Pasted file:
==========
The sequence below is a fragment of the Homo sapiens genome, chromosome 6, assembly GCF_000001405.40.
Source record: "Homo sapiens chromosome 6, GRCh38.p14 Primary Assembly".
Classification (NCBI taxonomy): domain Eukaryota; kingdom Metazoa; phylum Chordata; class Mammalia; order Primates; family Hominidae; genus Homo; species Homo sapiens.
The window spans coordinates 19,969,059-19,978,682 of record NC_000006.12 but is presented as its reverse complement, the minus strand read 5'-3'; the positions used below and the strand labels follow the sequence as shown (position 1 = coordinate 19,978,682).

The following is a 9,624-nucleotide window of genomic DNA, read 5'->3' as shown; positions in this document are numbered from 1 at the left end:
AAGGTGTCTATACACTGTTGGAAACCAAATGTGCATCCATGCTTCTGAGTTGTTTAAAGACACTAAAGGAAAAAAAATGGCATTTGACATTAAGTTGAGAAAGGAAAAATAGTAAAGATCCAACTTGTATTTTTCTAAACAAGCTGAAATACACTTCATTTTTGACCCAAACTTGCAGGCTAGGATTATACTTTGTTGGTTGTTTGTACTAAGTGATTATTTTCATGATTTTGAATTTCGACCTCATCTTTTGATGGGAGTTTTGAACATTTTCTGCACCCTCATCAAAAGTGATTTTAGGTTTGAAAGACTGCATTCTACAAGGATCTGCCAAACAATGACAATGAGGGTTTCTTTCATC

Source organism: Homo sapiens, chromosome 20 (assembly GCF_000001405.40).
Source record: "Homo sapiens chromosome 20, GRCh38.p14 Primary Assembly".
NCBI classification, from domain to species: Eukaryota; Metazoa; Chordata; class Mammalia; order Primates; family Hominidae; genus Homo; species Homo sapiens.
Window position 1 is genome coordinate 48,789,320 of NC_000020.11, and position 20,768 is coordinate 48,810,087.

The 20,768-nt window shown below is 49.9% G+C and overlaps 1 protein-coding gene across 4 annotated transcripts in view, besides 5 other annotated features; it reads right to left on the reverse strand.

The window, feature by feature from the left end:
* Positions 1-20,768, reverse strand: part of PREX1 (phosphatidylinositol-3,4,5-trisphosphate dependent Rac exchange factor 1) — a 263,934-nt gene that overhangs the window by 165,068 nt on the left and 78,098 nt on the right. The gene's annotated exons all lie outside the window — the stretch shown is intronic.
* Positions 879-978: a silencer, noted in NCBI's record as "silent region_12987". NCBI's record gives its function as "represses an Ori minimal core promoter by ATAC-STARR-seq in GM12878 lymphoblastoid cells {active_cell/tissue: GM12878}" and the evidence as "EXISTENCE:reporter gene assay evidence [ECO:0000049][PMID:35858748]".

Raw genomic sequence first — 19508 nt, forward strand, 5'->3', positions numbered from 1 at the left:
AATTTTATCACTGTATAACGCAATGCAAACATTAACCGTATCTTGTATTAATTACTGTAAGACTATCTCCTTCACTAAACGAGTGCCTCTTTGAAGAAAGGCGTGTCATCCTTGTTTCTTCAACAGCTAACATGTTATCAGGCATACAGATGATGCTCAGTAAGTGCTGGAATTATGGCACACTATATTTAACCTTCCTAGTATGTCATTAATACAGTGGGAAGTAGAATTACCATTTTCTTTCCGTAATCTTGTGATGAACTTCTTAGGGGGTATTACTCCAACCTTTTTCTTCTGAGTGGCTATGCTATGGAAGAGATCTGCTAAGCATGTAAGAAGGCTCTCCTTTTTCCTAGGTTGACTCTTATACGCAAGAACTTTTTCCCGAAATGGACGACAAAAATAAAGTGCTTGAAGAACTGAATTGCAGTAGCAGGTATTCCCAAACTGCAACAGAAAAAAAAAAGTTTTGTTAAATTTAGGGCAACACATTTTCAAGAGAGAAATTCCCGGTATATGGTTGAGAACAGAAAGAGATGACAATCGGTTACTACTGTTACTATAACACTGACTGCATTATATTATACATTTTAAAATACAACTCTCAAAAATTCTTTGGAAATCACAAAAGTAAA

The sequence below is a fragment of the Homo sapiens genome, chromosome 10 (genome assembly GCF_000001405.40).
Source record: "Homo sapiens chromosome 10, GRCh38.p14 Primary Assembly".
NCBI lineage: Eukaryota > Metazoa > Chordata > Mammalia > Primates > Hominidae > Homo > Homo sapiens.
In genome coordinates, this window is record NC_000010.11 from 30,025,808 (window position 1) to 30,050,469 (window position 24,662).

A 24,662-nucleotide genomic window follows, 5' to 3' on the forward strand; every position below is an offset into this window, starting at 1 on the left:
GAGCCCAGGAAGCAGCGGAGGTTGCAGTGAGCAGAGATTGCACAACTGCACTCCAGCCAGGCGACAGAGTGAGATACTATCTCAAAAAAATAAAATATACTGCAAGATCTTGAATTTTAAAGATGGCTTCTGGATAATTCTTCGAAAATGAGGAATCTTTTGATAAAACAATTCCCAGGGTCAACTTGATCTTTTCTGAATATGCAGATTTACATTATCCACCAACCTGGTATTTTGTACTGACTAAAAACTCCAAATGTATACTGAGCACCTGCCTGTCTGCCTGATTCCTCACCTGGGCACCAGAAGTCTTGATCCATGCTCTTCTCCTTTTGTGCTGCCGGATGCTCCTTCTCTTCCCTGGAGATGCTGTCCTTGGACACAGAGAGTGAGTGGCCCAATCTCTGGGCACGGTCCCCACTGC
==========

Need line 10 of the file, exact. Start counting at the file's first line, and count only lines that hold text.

Window position 1 is genome coordinate 48,789,320 of NC_000020.11, and position 20,768 is coordinate 48,810,087.